Writing Right with Dmitri: Making It Interesting
You all know what a 'clickbait' site is, don't you?
It's a website with headlines that scream:
Funny and Amazing Video of Beyonce with Cute Kitten!
You'll Never Believe What This Actress Looks Like After Plastic Surgery!!!
Touching and Heartbreaking Images That Will Make You Cry!
That's clickbait. I always tell Elektra, 'I don't care how much you want to click on those sites. Restrain yourself. Remember what we pay for antivirus. Tell yourself, there's potential malware in there. Remind yourself that there is absolutely no reliable information on that page. Youtube has clickbait, too, and it's safe. Go watch the kitteh videos over there, or read Twitter over my shoulder.'
What's My Motivation?
When I was at university, a friend got excited about her anthropology course. She kept sharing titbits. From then on, the running gag in the group was, 'Take Anthro! It will change your life!'
The h2g2 Edited Guide to Life, the Universe, and Everything isn't clickbait. It's a wonderful, diverse, informative Guide that is sometimes laugh-out-loud funny, occasionally heartbreaking, and frequently downright useful. We know that. We also know that we want people to read the things we write. So we try to hone our 'best practices' list to improve our SEO, title-craft, and readability. It is with this purpose in mind that I'd like to share a few thoughts on how we could improve on that.
The main problem that faces us when writing a Guide Entry isn't a technical one. We know how to write sentences and paragraphs, and some of us even know how to punctuate. (The rest of us know subeditors who do.) We know our subject, because we picked it: something we're interested in. We may even be passionate about it. Our problem is figuring out how to make that subject interesting to the casual reader – the one who has never thought about this subject and won't be interested in it unless we come up with something extraordinary. It doesn't have to be clickbait, but it does have to be inviting.
'Come on,' I hear you say, 'This stuff is interesting already! I mean, it's the Beatles, for gosh sakes! Everybody's interested in the Beatles.'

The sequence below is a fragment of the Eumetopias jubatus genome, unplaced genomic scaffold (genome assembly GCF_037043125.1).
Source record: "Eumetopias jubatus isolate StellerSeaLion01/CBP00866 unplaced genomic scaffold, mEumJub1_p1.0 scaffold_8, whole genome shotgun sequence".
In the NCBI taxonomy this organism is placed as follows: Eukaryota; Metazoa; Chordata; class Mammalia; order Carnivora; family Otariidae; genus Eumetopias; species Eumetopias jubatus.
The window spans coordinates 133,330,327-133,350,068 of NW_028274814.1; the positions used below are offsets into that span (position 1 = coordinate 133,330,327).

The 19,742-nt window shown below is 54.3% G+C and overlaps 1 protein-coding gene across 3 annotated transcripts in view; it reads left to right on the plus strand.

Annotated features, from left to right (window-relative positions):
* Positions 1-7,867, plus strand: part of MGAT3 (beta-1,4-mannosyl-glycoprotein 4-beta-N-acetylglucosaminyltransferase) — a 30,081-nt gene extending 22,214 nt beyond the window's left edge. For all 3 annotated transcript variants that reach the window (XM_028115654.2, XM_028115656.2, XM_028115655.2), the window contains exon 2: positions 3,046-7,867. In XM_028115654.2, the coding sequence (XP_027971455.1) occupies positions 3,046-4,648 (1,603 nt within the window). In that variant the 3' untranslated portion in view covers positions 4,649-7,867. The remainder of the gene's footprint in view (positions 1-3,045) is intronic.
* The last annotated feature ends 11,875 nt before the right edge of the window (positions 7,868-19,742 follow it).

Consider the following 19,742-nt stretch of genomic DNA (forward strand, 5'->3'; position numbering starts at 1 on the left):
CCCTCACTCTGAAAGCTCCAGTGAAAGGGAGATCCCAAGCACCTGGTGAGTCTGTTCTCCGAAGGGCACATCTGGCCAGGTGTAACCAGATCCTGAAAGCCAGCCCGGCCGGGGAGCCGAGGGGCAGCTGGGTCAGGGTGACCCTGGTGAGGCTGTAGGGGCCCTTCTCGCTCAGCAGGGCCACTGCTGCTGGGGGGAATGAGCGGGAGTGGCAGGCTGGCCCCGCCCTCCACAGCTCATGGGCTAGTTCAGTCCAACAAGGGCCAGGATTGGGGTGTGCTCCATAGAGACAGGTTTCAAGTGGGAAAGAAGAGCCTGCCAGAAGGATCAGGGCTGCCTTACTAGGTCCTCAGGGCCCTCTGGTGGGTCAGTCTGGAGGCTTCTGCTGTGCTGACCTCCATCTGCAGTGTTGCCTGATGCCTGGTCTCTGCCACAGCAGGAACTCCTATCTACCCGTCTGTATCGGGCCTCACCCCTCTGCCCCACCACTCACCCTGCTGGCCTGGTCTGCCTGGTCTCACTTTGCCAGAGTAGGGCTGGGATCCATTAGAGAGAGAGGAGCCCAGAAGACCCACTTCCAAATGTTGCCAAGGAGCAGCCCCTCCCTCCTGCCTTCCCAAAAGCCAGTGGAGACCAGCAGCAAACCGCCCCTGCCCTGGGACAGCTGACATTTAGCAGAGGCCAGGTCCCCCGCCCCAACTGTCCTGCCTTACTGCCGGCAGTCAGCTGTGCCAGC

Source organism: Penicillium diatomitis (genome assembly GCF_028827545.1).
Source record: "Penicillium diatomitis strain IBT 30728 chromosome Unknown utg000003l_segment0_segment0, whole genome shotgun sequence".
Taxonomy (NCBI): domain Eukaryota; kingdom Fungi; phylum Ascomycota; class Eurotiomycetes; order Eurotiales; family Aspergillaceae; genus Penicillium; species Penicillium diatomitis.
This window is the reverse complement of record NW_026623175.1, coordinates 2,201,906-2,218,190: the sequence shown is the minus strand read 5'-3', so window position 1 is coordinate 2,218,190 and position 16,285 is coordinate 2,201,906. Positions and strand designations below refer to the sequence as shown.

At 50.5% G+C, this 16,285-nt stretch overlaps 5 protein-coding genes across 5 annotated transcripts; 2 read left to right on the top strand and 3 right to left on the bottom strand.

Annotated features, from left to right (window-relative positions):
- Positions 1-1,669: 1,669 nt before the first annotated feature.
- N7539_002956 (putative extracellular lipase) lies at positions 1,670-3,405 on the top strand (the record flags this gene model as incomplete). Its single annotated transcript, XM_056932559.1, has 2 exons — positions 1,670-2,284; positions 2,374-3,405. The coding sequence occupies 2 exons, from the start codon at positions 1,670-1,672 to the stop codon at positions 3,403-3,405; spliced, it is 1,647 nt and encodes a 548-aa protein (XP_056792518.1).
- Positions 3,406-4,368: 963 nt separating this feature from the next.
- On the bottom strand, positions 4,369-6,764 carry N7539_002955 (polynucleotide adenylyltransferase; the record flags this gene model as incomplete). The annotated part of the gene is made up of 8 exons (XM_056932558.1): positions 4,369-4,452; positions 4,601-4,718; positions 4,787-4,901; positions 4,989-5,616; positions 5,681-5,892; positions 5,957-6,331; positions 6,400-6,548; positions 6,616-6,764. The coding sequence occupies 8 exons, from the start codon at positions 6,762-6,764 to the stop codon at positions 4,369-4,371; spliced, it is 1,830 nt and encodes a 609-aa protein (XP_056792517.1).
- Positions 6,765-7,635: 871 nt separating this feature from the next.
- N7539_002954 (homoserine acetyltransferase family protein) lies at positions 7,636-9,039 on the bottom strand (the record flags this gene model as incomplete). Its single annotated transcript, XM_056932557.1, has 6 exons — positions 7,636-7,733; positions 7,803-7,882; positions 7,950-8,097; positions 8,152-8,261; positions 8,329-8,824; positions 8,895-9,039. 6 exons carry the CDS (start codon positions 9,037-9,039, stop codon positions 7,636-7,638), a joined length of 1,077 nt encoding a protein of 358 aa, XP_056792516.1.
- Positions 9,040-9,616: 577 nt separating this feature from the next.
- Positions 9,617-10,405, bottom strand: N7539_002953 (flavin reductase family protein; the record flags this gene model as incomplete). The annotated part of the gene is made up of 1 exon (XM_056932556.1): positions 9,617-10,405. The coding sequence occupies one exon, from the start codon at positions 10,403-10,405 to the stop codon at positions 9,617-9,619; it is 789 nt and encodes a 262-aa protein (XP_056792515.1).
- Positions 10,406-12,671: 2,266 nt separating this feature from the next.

Well, no. I'm not. I also don't like animated films. I'm relatively uninterested in battleship measurements. I don't know all the actors from British sitcoms of the 1960s, and I can't follow obscure mathematical formulas. If you want me to want to read this, you need to give me a motivation other than 'read it, it's good for you.'
The key to sharing this terribly interesting information is to figure out what might interest a non-expert, someone who has never thought about this topic, and then convey that information upfront, even if only as a teaser. There's a terribly technical word for this: it's called a 'hook'. That's also what songwriters call the 'catchy' part of a pop song: you know, 'We don't need no education' or 'I can't get no satisfaction' or 'You may be right, I may be crazy…'
That's what introductions are for. Introductions should contain two things: context and a hook. Get them hooked, and set up the situation. They'll stay with you after that. It's like waving the treat in front of the dog so she'll follow you. Read the first two paragraphs of this Guide Entry. The history of dairy farming is not an inherently riveting topic. It does not rate up there with Beyonce's twins. You have to do some fancy footwork to get people to read about it. That's why they pay Guide Editors the big bucks. (Joke.)
Think Like a Teacher
There's one other thing I'd like to mention. When you write Guide Entries, you need to be guided as a writer by Reader Ignorance. Don't rush past the bits that are obvious to you in order to get to the part you're interested in. Remember: they don't know what you know. You need to lay it out.
Take a look at this entry on Irving Berlin's piano. Now, I thought this was a really cool piano. I would: I've been a pianist for almost all my life. But not everybody reads music, or knows where Middle C is, or has a clue what the word 'transpose' means. This is tough.
That guy was trying to impress me – me, a professional garage mechanic! – with what he knew about his car. He kept throwing around heavy terms like 'sparkplug'.
Eugene, the Hippie Car Mechanic (who made me ride in a real 'bucket seat'. The bucket was plastic.)
You don't want to overexplain, but you do want the reader not to be put off by the subject. You've got to simplify. And you've got to think like a teacher. What don't they know? How can you make it clear without lecturing? How can you help them discover the meaning for themselves? Can you guide the reader to a personal 'aha!' moment? Guiding people to personal 'aha!' moments is one of the greatest satisfactions there is. That's what real artists aim at, not being obscure and clever.
Will an illustration help? Will a list improve things? (If the list is just an inventory, probably not.) Are my words getting in the way of understanding? Does the explanation need one more step, or one fewer? These are the questions to ask. This, too, is a skill – and it's learnable.
Enthusiasm about a subject can be contagious. But to spread the contagion, you've got to touch the next victim….er, reader. Practice is the key. Every time we write a Guide Entry, we get another chance to practice. So go write one.